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As movie-goers, we are all familiar with that excruciating moment when you are watching a movie and the action is so horribly uncomfortable that you actually feel the need to cover your own face. It’s this nonsensically powerful moment when you actually feel embarrassed for a fictional character because of some terribly awkward scenario that you’d rather watch a murder than bare witness to. It’s like a horror movie almost – it’s that same turtle reaction where you just want to shrink away. And like horror, it’s either done really well or it’s abused, which is why I want to share with you the films I think did it the very best. Oh, and if you are wondering why I only picked 9 – it’s the most awkward number I could think of.

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Criterion Files

When I write this column, I typically don’t get the opportunity to write about movies from my teen years. I, like many, came into a cinephilic love for art and foreign cinema during college, and in that process grew to appreciate The Criterion Collection. Richard Linklater’s Dazed and Confused (1993), however, is a movie that’s followed me through various changes in my life for (I’m just now realizing as I write this) about half of my time thus far spent on Earth.

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Studio logos are an iconography all their own, but nothing puts a grin on my face like a spiffy send-up of a traditional company emblem tailored made to gel with the film I’m about to watch. Don’t get me wrong — nothing’s going to top classics like Alfred Newman’s Fox fanfare, Jerry Goldsmith’s Universal tune or the countless other openings ingrained in our cinematic memories. But when someone takes the recognizable logo and makes it their own…well, that’s when I get giddy. For decades, movie studios have been allowing filmmakers to tinker slightly with the prestigious logos that preface every film they release. Nothing too crazy — maybe a color shift or a throwback to a retired bumper — but nothing that would tarnish their reputations. These days, most movies are free to run wild. Many stick to the time-honored traditions of their studios, but the ones that don’t feel that much more special. Regardless of a film’s quality, a great logo is like the cherry on top for most movie buffs. Here are fourteen modern variants that bring a little extra magic to the pictures they kick off:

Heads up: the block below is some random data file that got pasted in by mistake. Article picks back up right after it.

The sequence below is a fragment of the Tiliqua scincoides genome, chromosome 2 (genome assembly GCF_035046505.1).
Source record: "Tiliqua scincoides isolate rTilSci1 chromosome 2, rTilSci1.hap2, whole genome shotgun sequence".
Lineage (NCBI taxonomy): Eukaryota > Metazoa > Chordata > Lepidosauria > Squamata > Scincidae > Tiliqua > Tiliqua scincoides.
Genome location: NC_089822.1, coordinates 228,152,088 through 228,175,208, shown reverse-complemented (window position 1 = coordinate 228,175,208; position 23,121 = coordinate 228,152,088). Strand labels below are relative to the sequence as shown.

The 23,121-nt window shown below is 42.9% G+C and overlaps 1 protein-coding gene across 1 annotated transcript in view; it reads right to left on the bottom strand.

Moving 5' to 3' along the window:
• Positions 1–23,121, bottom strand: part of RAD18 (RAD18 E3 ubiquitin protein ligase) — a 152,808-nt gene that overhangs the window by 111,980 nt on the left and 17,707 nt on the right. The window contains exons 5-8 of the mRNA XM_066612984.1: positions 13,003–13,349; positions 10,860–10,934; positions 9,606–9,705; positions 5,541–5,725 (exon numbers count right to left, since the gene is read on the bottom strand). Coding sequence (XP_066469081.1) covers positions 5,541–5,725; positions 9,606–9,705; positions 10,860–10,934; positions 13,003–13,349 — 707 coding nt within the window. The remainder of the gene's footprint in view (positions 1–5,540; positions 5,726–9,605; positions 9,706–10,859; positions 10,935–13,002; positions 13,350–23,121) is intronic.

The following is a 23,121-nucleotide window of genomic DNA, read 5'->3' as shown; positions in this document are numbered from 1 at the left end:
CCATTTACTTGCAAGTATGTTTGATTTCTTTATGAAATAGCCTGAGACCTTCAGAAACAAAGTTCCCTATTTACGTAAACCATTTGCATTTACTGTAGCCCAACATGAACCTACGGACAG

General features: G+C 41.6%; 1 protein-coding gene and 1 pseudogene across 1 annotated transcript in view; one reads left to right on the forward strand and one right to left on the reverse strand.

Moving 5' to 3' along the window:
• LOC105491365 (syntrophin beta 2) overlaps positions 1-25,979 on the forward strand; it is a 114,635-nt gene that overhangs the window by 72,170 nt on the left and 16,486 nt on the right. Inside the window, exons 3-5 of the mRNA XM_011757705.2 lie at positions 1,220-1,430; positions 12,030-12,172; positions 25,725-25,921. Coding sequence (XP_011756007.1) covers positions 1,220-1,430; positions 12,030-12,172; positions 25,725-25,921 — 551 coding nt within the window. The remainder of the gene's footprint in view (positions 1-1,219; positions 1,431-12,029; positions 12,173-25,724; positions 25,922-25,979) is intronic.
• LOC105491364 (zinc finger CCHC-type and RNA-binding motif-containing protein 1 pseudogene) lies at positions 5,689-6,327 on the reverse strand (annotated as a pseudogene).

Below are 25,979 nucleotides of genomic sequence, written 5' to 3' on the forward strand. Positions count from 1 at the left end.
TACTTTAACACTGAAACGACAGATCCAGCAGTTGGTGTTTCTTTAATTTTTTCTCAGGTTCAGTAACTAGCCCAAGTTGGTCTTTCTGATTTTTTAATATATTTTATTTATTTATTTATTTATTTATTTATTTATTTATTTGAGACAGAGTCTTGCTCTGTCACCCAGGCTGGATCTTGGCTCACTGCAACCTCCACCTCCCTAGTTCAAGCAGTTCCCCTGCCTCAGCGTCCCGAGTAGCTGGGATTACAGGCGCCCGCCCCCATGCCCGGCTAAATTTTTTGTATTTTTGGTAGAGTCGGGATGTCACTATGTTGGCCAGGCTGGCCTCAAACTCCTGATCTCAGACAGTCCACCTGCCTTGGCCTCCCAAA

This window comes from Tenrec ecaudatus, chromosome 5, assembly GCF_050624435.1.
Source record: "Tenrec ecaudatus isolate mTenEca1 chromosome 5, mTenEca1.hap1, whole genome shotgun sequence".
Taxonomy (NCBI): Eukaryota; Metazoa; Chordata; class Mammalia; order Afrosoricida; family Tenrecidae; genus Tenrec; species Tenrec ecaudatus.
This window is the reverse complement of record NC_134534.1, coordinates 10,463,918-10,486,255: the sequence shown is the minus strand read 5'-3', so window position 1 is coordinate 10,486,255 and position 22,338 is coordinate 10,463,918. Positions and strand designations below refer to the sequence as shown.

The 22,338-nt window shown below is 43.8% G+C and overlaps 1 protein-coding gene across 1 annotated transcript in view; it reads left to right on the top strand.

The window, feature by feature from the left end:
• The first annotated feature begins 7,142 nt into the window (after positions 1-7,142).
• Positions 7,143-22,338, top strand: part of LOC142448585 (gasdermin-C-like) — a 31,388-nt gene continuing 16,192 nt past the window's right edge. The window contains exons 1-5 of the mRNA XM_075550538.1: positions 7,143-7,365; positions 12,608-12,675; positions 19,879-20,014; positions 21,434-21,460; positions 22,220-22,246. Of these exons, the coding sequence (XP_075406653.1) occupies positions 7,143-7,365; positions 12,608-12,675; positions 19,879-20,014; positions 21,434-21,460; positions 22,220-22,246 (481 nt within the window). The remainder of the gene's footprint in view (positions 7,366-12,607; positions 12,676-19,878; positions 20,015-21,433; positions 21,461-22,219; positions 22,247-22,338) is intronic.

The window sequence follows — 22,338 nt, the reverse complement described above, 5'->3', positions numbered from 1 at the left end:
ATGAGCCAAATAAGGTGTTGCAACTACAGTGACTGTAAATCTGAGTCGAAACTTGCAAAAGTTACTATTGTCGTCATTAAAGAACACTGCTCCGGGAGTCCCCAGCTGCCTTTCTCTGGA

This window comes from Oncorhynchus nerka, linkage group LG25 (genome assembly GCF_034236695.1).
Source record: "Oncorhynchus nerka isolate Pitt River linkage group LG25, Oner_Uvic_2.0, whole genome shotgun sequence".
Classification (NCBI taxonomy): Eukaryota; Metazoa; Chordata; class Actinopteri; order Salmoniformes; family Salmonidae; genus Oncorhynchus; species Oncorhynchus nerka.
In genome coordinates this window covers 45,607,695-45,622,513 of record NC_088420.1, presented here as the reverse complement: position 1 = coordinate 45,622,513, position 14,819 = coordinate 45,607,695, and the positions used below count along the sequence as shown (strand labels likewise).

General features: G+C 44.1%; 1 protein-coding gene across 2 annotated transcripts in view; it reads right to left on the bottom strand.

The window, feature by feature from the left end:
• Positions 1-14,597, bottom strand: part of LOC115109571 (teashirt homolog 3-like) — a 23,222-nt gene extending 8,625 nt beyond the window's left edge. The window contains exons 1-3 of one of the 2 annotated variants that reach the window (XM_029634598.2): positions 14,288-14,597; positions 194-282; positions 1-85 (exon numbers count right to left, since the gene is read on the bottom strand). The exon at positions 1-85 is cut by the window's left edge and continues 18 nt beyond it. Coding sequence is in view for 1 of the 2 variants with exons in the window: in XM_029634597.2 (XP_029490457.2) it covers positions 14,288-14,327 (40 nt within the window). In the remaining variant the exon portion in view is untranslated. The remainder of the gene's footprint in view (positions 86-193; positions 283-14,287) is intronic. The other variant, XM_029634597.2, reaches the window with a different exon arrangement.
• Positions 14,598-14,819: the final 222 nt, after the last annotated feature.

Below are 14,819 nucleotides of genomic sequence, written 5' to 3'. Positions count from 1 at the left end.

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cultwarrior_decadeinreview

This week’s Culture Warrior gives an exhaustive review of the decade that you won’t find anywhere else on the Interwebs.

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Here’s a little Daily Diversion, Sundance style. Since I’m kickin’ it old school — 1987 style — in my Ghostbusters backpack around our Park City condo, I thought I would share a trailer and two clips for the Sundance premiere Adventureland.

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Adventureland

Remember that other film that Kristen Stewart is in? You don’t? Then it’s a good thing we’re looking past Twilight to catch a glimpse of Greg Mottola’s Adventureland.

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Seth Rogen

Actor/Screenwriter Seth Rogen may have found his calling in the world of porn — and who can blame him.

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Officially Cool

Why not take two of 2007′s best films and infuse them together to make one great super-badass trailer?

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The Cast of Pineapple Express

I sat and watched Pineapple Express at a special screening last night. First off, it was just as funny as you might expect. Secondly, the film was followed by a Q&A with the film’s stars, director and producer.

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Nick and Norah

There’s no funnier young actor in Hollywood than Cera and it looks like he is going to continue his rise to stardom in the highly buzzed Nick and Norah’s Infinite Playlist. Here’s a look at the film’s first poster. Very Juno-esque.

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Actor Seth Rogen

Don’t get me wrong, I am a huge fan of Seth Rogen. In fact, his upcoming collaboration with Kevin Smith in Zack and Miri Make a Porno is certainly toward the top of my must-see Fall movies list. But I will be damned if Seth doesn’t do a lot of talking about his upcoming projects.

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Officially Cool

Are you the type of person who loves to share movie quotes and one-liners with friends. Who doesn’t love the funny or iconic dialog from their favorite films. Well I found something sure to brighten up your day.

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2008 MTV Movie Awards

For a culture inundated with awards shows and general bouts of celebrities patting themselves on the back, it’s nice to see that the MTV Movie Awards is still relevant.

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As you can probably gather from the title of this article above, I am about to spew some pessimism all over the upcoming comedy College. But before I get to that, please at least watch this trailer.

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Jonah Hill and Michael Cera in Superbad

Directors Jason Friedberg and Aaron Seltzer (Epic Movie, Meet the Spartans) are back at it again, already planning their next parody. So which movies will feel the wrath? Superbad along with this summer’s Hancock, Sex and the City, and The Love Guru are among the unfortunate victims, but will you be among the unfortunate viewers.